None of this is news, and none of this affects my personal relationships with men. I don’t ask the question—are their good guys—because I differentiate between individuals and patriarchy. I’ve loved my husbands, my male mentors, my nephews, my son-in-law, my male friends, and many men under many circumstances. I don’t fear or criticize them because I consider myself a good judge of character and I don’t confuse those I’ve chosen to be close to with famous powerful men whose values are loathsome. And why would I? Various counter and subcultures I inhabit have provided unlimited and excellent opportunities for men be care about women and equality. To be honest, I never expected that emphasis from Garrison Keillor.
Misogyny limited the women of my generation. The endless expected unexamined daily harassment of women in all the artistic fields certainly destroyed some careers before they ever began. If the firing of predators makes my cohort—creative class women—safer, then I am one hundred percent behind it.
Frankly I think the rest is just smoke and mirrors—an apology for behavior which is immoral and illegal. I don’t care if liberal leaders go down, or if I find out William Shakespeare was hitting on his interns. I grew up knowing this behavior was pandemic. Maybe it will become less so.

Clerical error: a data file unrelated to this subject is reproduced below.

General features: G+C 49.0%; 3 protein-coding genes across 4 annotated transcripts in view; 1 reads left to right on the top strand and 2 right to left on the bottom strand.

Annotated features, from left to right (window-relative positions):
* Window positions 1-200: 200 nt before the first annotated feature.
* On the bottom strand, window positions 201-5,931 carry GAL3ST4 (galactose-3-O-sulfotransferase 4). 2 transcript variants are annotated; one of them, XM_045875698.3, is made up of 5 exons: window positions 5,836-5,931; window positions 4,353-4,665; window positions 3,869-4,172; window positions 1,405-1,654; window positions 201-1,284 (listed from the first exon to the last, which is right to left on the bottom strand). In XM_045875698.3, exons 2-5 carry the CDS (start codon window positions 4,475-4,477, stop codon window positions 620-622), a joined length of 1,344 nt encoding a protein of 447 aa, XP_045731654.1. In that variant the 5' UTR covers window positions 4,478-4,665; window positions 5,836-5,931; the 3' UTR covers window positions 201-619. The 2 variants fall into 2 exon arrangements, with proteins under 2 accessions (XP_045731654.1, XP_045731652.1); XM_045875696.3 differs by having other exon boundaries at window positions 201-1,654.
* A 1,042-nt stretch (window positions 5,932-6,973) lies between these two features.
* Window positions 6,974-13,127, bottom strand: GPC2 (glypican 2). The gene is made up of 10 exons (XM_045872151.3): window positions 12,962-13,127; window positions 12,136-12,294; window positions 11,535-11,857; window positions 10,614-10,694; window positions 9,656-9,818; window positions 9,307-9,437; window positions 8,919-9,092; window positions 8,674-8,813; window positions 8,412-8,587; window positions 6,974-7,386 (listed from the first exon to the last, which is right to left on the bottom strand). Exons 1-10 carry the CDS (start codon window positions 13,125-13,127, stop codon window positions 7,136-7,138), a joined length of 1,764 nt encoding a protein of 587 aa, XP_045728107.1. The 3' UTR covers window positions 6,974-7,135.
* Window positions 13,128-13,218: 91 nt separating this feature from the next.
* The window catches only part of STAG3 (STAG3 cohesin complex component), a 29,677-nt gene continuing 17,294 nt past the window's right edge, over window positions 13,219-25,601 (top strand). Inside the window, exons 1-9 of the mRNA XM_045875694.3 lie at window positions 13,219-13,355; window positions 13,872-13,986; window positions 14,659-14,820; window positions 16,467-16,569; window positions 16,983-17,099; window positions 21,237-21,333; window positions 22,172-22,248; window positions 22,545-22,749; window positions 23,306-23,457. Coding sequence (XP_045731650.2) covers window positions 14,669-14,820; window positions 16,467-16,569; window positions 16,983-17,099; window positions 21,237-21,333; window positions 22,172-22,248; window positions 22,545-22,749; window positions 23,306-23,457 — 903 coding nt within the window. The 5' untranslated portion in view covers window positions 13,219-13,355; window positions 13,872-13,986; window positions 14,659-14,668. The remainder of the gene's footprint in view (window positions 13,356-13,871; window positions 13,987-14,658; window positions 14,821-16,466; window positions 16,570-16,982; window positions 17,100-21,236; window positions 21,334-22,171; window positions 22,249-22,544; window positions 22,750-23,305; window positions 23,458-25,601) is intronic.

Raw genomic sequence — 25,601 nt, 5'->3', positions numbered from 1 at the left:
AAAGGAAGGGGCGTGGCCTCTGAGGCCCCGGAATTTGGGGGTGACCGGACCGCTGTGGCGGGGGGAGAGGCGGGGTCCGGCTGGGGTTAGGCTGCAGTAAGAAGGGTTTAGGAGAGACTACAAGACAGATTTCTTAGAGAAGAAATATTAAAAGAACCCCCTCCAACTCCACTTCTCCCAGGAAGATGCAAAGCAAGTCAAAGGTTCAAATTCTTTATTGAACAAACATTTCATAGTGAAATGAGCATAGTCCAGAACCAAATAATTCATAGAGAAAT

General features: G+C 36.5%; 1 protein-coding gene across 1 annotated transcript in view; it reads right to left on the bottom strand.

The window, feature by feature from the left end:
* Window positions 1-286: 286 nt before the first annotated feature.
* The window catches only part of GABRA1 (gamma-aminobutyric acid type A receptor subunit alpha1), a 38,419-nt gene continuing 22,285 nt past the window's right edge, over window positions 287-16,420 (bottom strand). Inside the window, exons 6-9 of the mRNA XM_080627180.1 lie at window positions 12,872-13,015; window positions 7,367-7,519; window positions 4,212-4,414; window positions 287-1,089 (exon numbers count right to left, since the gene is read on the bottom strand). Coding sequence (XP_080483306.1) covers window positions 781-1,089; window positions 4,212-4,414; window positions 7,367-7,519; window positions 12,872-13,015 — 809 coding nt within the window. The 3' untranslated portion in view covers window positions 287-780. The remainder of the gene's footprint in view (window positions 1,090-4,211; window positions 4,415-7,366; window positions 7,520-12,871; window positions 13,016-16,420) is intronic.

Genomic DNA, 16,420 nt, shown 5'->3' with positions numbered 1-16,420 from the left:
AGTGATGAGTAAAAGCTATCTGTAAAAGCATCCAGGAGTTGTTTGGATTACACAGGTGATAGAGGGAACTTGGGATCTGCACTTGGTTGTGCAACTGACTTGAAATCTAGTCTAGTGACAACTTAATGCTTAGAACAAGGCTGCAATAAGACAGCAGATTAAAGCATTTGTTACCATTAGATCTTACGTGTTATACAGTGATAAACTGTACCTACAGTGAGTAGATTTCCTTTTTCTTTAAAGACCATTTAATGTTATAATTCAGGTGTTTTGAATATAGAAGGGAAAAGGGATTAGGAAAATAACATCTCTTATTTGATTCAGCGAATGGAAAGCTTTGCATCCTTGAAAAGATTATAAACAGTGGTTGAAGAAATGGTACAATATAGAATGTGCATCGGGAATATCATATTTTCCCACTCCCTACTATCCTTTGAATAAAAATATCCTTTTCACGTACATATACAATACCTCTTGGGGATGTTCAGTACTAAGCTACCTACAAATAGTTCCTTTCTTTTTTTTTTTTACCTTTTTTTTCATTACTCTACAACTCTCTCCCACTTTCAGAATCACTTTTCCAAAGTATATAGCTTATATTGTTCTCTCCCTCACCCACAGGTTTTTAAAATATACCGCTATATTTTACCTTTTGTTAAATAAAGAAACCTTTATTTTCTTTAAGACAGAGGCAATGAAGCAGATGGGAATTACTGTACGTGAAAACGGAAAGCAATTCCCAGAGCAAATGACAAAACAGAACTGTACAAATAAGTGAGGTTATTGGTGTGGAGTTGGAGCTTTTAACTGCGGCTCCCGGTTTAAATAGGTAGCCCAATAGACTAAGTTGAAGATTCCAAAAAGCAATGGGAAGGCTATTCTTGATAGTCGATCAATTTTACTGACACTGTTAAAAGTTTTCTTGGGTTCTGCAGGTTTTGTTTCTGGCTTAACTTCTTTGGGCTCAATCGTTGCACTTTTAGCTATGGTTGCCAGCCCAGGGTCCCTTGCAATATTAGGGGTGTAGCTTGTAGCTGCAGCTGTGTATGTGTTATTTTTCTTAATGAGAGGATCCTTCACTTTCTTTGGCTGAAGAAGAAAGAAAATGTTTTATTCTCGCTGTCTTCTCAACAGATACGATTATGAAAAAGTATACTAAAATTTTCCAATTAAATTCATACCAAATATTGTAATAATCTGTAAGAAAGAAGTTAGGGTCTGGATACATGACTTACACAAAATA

We Were Witches by Ariel Gore. Reading and Interview with Miriam Sagan at Collected Works, Saturday 9/9 at 6 pm

Very excited to be interviewing Ariel about her new novel at Collected Works. Please join us! Here is a preview.

Why did you decide to consider WITCHES a “novel” rather than a kind of magical realism “memoir.”? Was it to give yourself a more spacious approach? Do the genres seem to blur?

I did start out thinking of it as a magical memoir, but in the end I think I pushed through too many of walls of what we call memoir. The genres blur completely, and in the end I guess the idea was that “novel” could hold all the hybridity. One review said that by calling it a novel I was saying that I was giving my art, not myself–and I liked that. I thought, Ah, I’m going to call everything a novel from here going forward, because I very much like giving my art.

Despite the deconstruction of life not having the same curve of resolution as fiction, in many ways the book is inspiring! Do you realize that now? Was it written innocently, or with a sense that redemption was coming—i.e. the heroine triumphs both structurally and actually?

I tried so hard to make it a tragedy, to really end on a sense of failure, to say, look failure is fine — all of the anti-Hollywood-ending things I could think of. But the problem is that we’re happy. The problem is that on our terms, we never failed. We don’t have the financial security some people might have, and we’re not married to men — those “happily ever afters” aren’t our lives, but I realized that when you completely invert the traditional plot structure, you still end up on the other side of it. Do you know what I mean? Like when you’re in the ocean and there’s a huge wave coming, and you’re out too far to run, you have to decide to go over it or under it. We went under it. The people who told me I had to conform to their ideas of motherhood and womanhood were full of shit, and their lives were different than mine, but they weren’t any easier. The world wasn’t any kinder to them for playing by the rules.